When we hear about consumerism, we tend to think about ‘the preoccupation of society with the acquisition of material goods‘. There is also another side to it; That is, ‘the protection or promotion of the interests of consumers’. and this is something that seems to have infiltrated almost all aspects of our lives.
Today, any person with internet access can rate anything they want; from books and movies, to parks and stores, or watches and even watchmakers. Unsolicited requests for feedback are the norm it seems; Employers survey their workforce, universities survey their students, and watch collectors seek feedback from owners they can reach, and even from strangers on YouTube!
Every person wears many hats – husband, wife, friend, student, journalist, hobbyist, collector – each of these personas still possesses the modern meta-identity: customer. Customers tend to feel entitled to many options, and each customer will have distinct tastes to be catered to. Customers are loyal until the opportunity for an upgrade comes along. A customer is always right.
Except, as we all know… human beings are often wrong!
If we continue to approach life as consumers, we will always look for things which meet us where we are. We will demand that the available options are changed, to be better suited to what we want or prefer.
The thing is, there are certain things in life that have an intrinsic value which has nothing to do with our personal preferences. It isn’t the thing that needs to shape itself to our desires, but our desires which must shape themselves to it.
There are many examples of this happening around us. In the iPhone vs Android debate for example… it is factual that iPhones have always been lacking certain functionality when compared with their counterparts in the market … yet, the iPhone remains as popular as ever, even becoming the hardware of choice for many large corporations. I remember making a personal decision to continue using an iPhone, despite the ‘shortcomings’ of the device.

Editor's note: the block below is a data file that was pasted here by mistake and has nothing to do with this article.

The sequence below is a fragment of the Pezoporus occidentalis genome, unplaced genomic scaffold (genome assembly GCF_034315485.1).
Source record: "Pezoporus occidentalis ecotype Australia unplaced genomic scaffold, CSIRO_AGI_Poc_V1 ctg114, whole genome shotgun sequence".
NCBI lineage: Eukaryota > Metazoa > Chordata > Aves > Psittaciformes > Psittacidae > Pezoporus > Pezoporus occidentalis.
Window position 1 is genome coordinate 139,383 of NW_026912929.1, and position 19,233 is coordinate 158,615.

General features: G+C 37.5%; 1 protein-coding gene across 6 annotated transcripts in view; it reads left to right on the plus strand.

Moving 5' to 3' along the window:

So many of Picasso’s paintings look absurd at first glance, and somehow when you take the time to learn more about the craft, or evaluate it critically you may start to appreciate things such as ‘curvilinear’ Cubism, due to the exclusion of rectilinear geometry in ‘Head of a Woman’.
When it comes to watches, it is quite remarkable how ruthless the watch collecting community (‘watchfam’) can be. Of course, feedback is a gift, and independent watchmakers in particular can benefit immensely from having such a direct form of feedback on platforms such as Instagram. That said, I think the watchfam could do with some introspection on how this feedback is delivered. For some indies, these products are their life’s work… and while every one of them is not unanimously loved as much as Rexhep Rexhepi, they should at least be afforded the same level of respect when speaking and dealing with them.
Sometimes, when a product or service challenges us or does not conform to our expectations… we rush to ‘evaluate outward’ instead of testing our expectations, and confirming that they are reasonable and fair. We might even give that person / product / experience a scathing review, for all to see… with no real concern given to the repercussions of our words and actions.
In conclusion, all I am saying is that all watches are not for everyone… that’s the beauty of our hobby. If you don’t like a watch, that’s your business. If you’d like to offer feedback to the watchmaker or company selling the watch, that’s obviously a good thing, and they ought to appreciate it. Just remember that you’re dealing with people who will take these comments quite personally, and these people have emotions just like you do. Sure, as a customer you might be ‘always right’, but as the artist or craftsman creating the product, they had a certain vision in mind and maybe it just isn’t for you. It would behoove you to check yourself before delivering your opinions and feedback. Except for Hublot – those are just shit 🙂